This is from the ABA Journal, but the tips are great for anyone. By James Grey Robinson.
- Do not be a prisoner of your past
- What comes out of your mouth is more than what goes in it
- People will admire you more for your health and happiness than your bank account
- Take 10 minutes each day to not think but just breathe
- Lawyers are admired more for their honesty (and humanity) than for winning
- You have to balance and take care of your body, your mind, and your family/community.
- Nothing is more powerful than kind words.
- Embrace change. Change is good.
- If you don’t control your emotions, they will control you.
- Being a lawyer is a gift.
The details in each of the points are worth the read – check it out.
Please read this terrific Washington Post column by Purdue President (and former Indiana Governor) Mitch Daniels.
I don’t claim that people (and young people) who live in urban environments are devoid of hard work and virtue, but – speaking from personal experience – the characteristics described in the article seem to be more highly concentrated in rural communities.
This is a terrific legacy to leave to one’s children and grandchildren. It’s a terrific look into a 100-year history from the perspective of someone who lived it.
Carroll County has a lot of opportunity for business development – Close to Purdue and Lafayette/West Lafayette, and accessible to Indy and Chicago. Carroll County is a great place to be!
- Know yourself
- Beware of Drift
- Don’t let the perfect be the enemy of the good
- Write (and re-write) your own set of personal commandments
- Identify the problem
- Take care of your body; exercise regularly and get enough sleep
- Don’t expect to be motivated by motivation
- Give time and energy to keep relationships strong
- Ask yourself, “Whom do I envy?”
- Remember, everyone makes mistakes
- Know your “tell.”
- Collect your own Secrets of Adulthood.
This is a MUST READ for anyone who is “downsizing,” and especially to parents who are thinking about estate planning and a move to a smaller home or independent living facility.
Some of the hardest conversations I have with my clients (both the parents who are engaged in estate planning and the children who are administrating the estate of a deceased parent) is what to do with the “stuff.”
This article is completely in line with the sentiments of the surviving children – they don’t want your (pardon the directness) OLD STUFF. They do not have the sentimental attachment to your china or your mother’s costume jewelry, or your collection of Precious Moments figurines, and certainly not to the furniture.
If you have a lifetime of accumulated STUFF and are ready to downsize, use this Forbes Article to help you decide how to dispose of it.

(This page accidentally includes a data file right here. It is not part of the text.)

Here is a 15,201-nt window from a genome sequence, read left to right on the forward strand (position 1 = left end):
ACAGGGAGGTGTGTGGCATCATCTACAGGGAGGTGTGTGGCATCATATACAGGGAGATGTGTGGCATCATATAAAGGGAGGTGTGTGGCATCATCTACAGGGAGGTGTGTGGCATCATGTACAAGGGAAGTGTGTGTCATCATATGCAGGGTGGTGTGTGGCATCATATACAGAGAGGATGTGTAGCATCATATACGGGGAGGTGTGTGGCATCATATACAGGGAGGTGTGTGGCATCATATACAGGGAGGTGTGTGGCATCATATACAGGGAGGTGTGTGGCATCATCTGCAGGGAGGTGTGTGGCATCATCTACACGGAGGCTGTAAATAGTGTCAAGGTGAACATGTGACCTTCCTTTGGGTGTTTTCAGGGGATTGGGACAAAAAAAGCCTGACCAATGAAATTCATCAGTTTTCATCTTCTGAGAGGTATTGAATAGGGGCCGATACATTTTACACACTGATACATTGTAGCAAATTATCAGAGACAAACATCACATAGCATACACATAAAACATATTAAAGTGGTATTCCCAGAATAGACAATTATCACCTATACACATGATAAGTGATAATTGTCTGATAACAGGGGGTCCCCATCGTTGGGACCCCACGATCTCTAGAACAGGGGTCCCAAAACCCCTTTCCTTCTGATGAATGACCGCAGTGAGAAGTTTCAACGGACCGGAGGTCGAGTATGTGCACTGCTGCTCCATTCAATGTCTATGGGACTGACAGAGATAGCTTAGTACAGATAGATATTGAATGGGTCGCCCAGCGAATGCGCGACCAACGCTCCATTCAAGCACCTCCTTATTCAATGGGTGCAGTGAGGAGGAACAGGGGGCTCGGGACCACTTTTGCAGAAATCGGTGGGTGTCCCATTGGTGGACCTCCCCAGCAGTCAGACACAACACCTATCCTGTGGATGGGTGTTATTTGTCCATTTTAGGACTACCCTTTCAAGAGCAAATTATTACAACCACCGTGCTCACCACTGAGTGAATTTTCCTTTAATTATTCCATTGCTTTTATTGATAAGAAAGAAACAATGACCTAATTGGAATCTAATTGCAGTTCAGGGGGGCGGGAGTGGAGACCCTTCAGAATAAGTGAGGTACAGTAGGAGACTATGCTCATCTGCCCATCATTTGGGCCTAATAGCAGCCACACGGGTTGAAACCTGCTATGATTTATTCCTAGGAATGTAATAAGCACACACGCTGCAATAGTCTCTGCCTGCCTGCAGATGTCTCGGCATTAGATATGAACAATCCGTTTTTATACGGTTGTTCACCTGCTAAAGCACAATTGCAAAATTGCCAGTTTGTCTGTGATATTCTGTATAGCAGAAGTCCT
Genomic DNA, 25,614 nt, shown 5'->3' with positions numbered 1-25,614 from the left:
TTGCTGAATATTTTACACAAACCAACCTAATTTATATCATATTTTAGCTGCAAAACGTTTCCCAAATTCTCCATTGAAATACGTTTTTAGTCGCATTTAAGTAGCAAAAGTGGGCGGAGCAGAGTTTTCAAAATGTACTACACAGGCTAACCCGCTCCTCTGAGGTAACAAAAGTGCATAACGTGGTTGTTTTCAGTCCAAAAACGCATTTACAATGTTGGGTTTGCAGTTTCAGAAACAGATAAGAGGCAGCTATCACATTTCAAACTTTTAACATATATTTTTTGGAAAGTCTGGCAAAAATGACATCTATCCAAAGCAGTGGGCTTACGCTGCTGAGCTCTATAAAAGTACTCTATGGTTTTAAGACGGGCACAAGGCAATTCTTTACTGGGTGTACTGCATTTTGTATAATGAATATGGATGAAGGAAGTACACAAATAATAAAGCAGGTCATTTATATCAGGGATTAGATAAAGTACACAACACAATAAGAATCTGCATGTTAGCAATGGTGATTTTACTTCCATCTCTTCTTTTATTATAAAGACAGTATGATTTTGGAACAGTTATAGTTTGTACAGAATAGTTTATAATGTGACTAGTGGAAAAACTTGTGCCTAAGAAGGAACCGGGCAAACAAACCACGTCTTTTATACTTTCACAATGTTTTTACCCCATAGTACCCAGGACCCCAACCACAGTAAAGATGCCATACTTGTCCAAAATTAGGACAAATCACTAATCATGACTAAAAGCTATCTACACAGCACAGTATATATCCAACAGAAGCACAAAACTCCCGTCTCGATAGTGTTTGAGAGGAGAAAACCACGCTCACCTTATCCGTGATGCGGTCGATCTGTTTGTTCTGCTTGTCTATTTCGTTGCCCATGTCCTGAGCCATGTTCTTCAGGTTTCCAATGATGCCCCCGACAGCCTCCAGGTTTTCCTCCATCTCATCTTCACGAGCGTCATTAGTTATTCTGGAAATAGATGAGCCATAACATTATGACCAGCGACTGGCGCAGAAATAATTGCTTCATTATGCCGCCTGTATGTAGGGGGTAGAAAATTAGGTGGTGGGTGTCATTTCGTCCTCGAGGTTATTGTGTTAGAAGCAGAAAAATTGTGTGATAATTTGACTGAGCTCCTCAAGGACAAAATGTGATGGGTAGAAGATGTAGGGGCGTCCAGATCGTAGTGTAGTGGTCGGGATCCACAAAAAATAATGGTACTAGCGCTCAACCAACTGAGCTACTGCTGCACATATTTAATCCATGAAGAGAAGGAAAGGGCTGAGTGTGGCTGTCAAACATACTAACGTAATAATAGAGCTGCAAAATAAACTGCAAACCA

Even if you are NOT ready to downsize, it’s a Very Good Idea to KonMari your “stuff” every so often to give you some breathing room and take a substantial burden off your children who will be left to deal with your stuff after you are gone. If it is taking up room, and it if doesn’t “spark joy,” please dispose of it.
If you think that this is a little harsh, please note that I speak from experience, having provided “storage space” over the years to both sets of grandparents and my own parents’ lifetime accumulation of “this-and-that,” so I have a personal taste for the burden of sifting through decades of furniture, collectibles, and the like. I have also watched my aunt agonize over whether to keep or dispose of her mother’s lovely collectible items, knowing that her children and her nieces had little interest in the items, as lovely as they are.
Now, to step back from the rant – seriously consider whether your keepsakes will be considered as keepsakes by your children. I am completely charmed by my grandmother’s diary, which dates back to the 1930s, but am completely indifferent to every single Christmas, birthday, and greeting card that she also saved. I pulled out the letters I wrote to her when in college and put them in a binder and I kept the letters my grandparents wrote to each other when courting because those things have sentimental meaning for me. However, I don’t expect my kids to get the same “joy” out of these “keepsakes” as I do.
Something I tell young people and those in new leadership positions – A good leader knows when and how to delegate. I am not impressed by “leaders” who put in long hours and risk burnout because they are trying to do everything themselves.
[That said – I fully acknowledge that I am guilty of “failure-to-delegate” syndrome.]
Read the Harvard Review articles for a great overview of how to get started:
Amazing and creative. Grab a cup of coffee and enjoy: